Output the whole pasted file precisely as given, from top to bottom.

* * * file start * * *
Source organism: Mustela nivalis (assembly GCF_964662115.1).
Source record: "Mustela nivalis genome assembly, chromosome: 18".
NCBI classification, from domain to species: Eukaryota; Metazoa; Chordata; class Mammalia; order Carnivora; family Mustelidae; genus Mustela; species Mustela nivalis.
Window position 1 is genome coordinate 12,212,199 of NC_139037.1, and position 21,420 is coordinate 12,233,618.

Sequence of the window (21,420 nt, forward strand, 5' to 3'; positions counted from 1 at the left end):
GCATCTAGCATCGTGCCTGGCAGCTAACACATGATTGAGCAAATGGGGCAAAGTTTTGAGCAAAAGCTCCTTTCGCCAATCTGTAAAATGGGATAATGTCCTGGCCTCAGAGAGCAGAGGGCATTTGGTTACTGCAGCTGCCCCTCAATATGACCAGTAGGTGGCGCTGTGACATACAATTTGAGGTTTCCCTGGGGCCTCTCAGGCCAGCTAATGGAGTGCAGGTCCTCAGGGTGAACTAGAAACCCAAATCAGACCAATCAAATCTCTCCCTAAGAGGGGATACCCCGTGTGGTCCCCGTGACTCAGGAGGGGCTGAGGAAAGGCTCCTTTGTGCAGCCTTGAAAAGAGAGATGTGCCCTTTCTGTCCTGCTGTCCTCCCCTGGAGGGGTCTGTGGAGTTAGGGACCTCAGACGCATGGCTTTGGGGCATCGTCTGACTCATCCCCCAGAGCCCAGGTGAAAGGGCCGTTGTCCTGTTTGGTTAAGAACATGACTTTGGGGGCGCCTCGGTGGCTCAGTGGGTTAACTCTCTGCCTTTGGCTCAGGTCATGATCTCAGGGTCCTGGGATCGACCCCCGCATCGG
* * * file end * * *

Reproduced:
Source organism: Mustela nivalis (assembly GCF_964662115.1).
Source record: "Mustela nivalis genome assembly, chromosome: 18".
NCBI classification, from domain to species: Eukaryota; Metazoa; Chordata; class Mammalia; order Carnivora; family Mustelidae; genus Mustela; species Mustela nivalis.
Window position 1 is genome coordinate 12,212,199 of NC_139037.1, and position 21,420 is coordinate 12,233,618.

Sequence of the window (21,420 nt, forward strand, 5' to 3'; positions counted from 1 at the left end):
GCATCTAGCATCGTGCCTGGCAGCTAACACATGATTGAGCAAATGGGGCAAAGTTTTGAGCAAAAGCTCCTTTCGCCAATCTGTAAAATGGGATAATGTCCTGGCCTCAGAGAGCAGAGGGCATTTGGTTACTGCAGCTGCCCCTCAATATGACCAGTAGGTGGCGCTGTGACATACAATTTGAGGTTTCCCTGGGGCCTCTCAGGCCAGCTAATGGAGTGCAGGTCCTCAGGGTGAACTAGAAACCCAAATCAGACCAATCAAATCTCTCCCTAAGAGGGGATACCCCGTGTGGTCCCCGTGACTCAGGAGGGGCTGAGGAAAGGCTCCTTTGTGCAGCCTTGAAAAGAGAGATGTGCCCTTTCTGTCCTGCTGTCCTCCCCTGGAGGGGTCTGTGGAGTTAGGGACCTCAGACGCATGGCTTTGGGGCATCGTCTGACTCATCCCCCAGAGCCCAGGTGAAAGGGCCGTTGTCCTGTTTGGTTAAGAACATGACTTTGGGGGCGCCTCGGTGGCTCAGTGGGTTAACTCTCTGCCTTTGGCTCAGGTCATGATCTCAGGGTCCTGGGATCGACCCCCGCATCGG